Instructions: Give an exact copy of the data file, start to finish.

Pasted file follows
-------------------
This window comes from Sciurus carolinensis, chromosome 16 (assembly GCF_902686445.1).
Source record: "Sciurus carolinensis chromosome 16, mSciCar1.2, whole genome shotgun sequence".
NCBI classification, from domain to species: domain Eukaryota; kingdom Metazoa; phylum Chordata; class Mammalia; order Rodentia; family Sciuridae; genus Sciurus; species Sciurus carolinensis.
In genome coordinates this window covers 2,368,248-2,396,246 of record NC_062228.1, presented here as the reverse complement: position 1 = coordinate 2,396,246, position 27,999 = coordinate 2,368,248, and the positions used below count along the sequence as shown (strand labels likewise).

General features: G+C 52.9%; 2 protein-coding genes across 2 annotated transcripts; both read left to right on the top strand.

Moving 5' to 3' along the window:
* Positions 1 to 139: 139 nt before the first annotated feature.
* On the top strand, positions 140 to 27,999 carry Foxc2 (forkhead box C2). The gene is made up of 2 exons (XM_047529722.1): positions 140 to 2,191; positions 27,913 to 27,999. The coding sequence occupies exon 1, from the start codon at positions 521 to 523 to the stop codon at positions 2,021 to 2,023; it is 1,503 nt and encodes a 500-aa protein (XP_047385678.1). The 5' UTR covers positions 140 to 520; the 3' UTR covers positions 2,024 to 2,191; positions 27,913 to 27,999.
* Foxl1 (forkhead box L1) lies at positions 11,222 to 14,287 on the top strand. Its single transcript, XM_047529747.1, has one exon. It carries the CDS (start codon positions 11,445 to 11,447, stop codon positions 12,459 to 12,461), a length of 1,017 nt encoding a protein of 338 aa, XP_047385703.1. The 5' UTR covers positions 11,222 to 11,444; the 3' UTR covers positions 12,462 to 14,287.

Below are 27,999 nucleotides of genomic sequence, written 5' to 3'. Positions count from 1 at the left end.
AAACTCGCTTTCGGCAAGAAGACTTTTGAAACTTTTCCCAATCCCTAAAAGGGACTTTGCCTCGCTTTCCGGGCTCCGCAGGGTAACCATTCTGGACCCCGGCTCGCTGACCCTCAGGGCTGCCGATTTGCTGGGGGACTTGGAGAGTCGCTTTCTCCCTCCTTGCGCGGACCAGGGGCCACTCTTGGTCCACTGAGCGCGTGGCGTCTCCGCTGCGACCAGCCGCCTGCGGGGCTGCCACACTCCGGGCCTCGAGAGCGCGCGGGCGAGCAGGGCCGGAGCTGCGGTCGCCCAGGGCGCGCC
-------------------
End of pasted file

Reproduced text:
This window comes from Sciurus carolinensis, chromosome 16 (assembly GCF_902686445.1).
Source record: "Sciurus carolinensis chromosome 16, mSciCar1.2, whole genome shotgun sequence".
NCBI classification, from domain to species: domain Eukaryota; kingdom Metazoa; phylum Chordata; class Mammalia; order Rodentia; family Sciuridae; genus Sciurus; species Sciurus carolinensis.
In genome coordinates this window covers 2,368,248-2,396,246 of record NC_062228.1, presented here as the reverse complement: position 1 = coordinate 2,396,246, position 27,999 = coordinate 2,368,248, and the positions used below count along the sequence as shown (strand labels likewise).

General features: G+C 52.9%; 2 protein-coding genes across 2 annotated transcripts; both read left to right on the top strand.

Moving 5' to 3' along the window:
* Positions 1 to 139: 139 nt before the first annotated feature.
* On the top strand, positions 140 to 27,999 carry Foxc2 (forkhead box C2). The gene is made up of 2 exons (XM_047529722.1): positions 140 to 2,191; positions 27,913 to 27,999. The coding sequence occupies exon 1, from the start codon at positions 521 to 523 to the stop codon at positions 2,021 to 2,023; it is 1,503 nt and encodes a 500-aa protein (XP_047385678.1). The 5' UTR covers positions 140 to 520; the 3' UTR covers positions 2,024 to 2,191; positions 27,913 to 27,999.
* Foxl1 (forkhead box L1) lies at positions 11,222 to 14,287 on the top strand. Its single transcript, XM_047529747.1, has one exon. It carries the CDS (start codon positions 11,445 to 11,447, stop codon positions 12,459 to 12,461), a length of 1,017 nt encoding a protein of 338 aa, XP_047385703.1. The 5' UTR covers positions 11,222 to 11,444; the 3' UTR covers positions 12,462 to 14,287.

Below are 27,999 nucleotides of genomic sequence, written 5' to 3'. Positions count from 1 at the left end.
AAACTCGCTTTCGGCAAGAAGACTTTTGAAACTTTTCCCAATCCCTAAAAGGGACTTTGCCTCGCTTTCCGGGCTCCGCAGGGTAACCATTCTGGACCCCGGCTCGCTGACCCTCAGGGCTGCCGATTTGCTGGGGGACTTGGAGAGTCGCTTTCTCCCTCCTTGCGCGGACCAGGGGCCACTCTTGGTCCACTGAGCGCGTGGCGTCTCCGCTGCGACCAGCCGCCTGCGGGGCTGCCACACTCCGGGCCTCGAGAGCGCGCGGGCGAGCAGGGCCGGAGCTGCGGTCGCCCAGGGCGCGCC